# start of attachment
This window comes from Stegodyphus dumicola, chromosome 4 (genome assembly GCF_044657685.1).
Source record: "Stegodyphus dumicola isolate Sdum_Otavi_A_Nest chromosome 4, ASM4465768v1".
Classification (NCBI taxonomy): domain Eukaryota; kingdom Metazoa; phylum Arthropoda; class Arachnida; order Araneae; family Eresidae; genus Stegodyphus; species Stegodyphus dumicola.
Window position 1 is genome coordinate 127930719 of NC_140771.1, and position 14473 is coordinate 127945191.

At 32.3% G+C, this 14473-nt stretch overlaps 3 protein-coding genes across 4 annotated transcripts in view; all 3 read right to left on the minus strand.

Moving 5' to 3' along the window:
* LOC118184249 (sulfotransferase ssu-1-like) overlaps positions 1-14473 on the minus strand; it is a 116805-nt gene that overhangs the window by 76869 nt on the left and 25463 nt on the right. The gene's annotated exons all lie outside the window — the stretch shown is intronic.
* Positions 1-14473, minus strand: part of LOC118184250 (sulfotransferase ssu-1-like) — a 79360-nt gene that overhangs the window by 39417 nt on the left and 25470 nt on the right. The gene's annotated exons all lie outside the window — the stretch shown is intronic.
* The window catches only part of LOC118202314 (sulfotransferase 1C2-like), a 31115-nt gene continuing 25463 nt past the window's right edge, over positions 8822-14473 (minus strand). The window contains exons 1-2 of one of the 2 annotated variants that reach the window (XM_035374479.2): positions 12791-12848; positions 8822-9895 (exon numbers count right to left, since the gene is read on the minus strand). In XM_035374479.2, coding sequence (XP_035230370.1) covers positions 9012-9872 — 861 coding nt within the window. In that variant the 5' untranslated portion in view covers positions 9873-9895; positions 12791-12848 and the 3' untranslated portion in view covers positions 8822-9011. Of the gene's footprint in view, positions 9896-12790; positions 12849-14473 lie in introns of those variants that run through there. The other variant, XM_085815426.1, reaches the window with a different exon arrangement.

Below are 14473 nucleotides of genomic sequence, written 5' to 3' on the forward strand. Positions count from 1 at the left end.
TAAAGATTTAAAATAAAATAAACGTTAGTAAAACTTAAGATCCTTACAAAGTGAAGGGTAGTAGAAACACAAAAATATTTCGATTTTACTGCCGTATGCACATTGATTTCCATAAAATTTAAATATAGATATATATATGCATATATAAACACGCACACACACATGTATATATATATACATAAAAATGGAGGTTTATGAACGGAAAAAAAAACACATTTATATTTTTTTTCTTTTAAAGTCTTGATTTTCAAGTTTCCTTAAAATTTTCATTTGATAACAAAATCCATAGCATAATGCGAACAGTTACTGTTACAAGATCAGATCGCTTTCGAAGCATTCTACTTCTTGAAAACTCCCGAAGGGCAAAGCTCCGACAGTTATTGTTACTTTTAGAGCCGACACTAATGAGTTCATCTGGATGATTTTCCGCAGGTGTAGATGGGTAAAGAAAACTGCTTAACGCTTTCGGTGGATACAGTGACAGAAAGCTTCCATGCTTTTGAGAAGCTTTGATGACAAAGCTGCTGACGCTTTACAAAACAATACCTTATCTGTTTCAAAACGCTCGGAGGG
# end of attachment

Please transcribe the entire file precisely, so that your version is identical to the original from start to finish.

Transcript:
This window comes from Stegodyphus dumicola, chromosome 4 (genome assembly GCF_044657685.1).
Source record: "Stegodyphus dumicola isolate Sdum_Otavi_A_Nest chromosome 4, ASM4465768v1".
Classification (NCBI taxonomy): domain Eukaryota; kingdom Metazoa; phylum Arthropoda; class Arachnida; order Araneae; family Eresidae; genus Stegodyphus; species Stegodyphus dumicola.
Window position 1 is genome coordinate 127930719 of NC_140771.1, and position 14473 is coordinate 127945191.

At 32.3% G+C, this 14473-nt stretch overlaps 3 protein-coding genes across 4 annotated transcripts in view; all 3 read right to left on the minus strand.

Moving 5' to 3' along the window:
* LOC118184249 (sulfotransferase ssu-1-like) overlaps positions 1-14473 on the minus strand; it is a 116805-nt gene that overhangs the window by 76869 nt on the left and 25463 nt on the right. The gene's annotated exons all lie outside the window — the stretch shown is intronic.
* Positions 1-14473, minus strand: part of LOC118184250 (sulfotransferase ssu-1-like) — a 79360-nt gene that overhangs the window by 39417 nt on the left and 25470 nt on the right. The gene's annotated exons all lie outside the window — the stretch shown is intronic.
* The window catches only part of LOC118202314 (sulfotransferase 1C2-like), a 31115-nt gene continuing 25463 nt past the window's right edge, over positions 8822-14473 (minus strand). The window contains exons 1-2 of one of the 2 annotated variants that reach the window (XM_035374479.2): positions 12791-12848; positions 8822-9895 (exon numbers count right to left, since the gene is read on the minus strand). In XM_035374479.2, coding sequence (XP_035230370.1) covers positions 9012-9872 — 861 coding nt within the window. In that variant the 5' untranslated portion in view covers positions 9873-9895; positions 12791-12848 and the 3' untranslated portion in view covers positions 8822-9011. Of the gene's footprint in view, positions 9896-12790; positions 12849-14473 lie in introns of those variants that run through there. The other variant, XM_085815426.1, reaches the window with a different exon arrangement.

Below are 14473 nucleotides of genomic sequence, written 5' to 3' on the forward strand. Positions count from 1 at the left end.
TAAAGATTTAAAATAAAATAAACGTTAGTAAAACTTAAGATCCTTACAAAGTGAAGGGTAGTAGAAACACAAAAATATTTCGATTTTACTGCCGTATGCACATTGATTTCCATAAAATTTAAATATAGATATATATATGCATATATAAACACGCACACACACATGTATATATATATACATAAAAATGGAGGTTTATGAACGGAAAAAAAAACACATTTATATTTTTTTTCTTTTAAAGTCTTGATTTTCAAGTTTCCTTAAAATTTTCATTTGATAACAAAATCCATAGCATAATGCGAACAGTTACTGTTACAAGATCAGATCGCTTTCGAAGCATTCTACTTCTTGAAAACTCCCGAAGGGCAAAGCTCCGACAGTTATTGTTACTTTTAGAGCCGACACTAATGAGTTCATCTGGATGATTTTCCGCAGGTGTAGATGGGTAAAGAAAACTGCTTAACGCTTTCGGTGGATACAGTGACAGAAAGCTTCCATGCTTTTGAGAAGCTTTGATGACAAAGCTGCTGACGCTTTACAAAACAATACCTTATCTGTTTCAAAACGCTCGGAGGG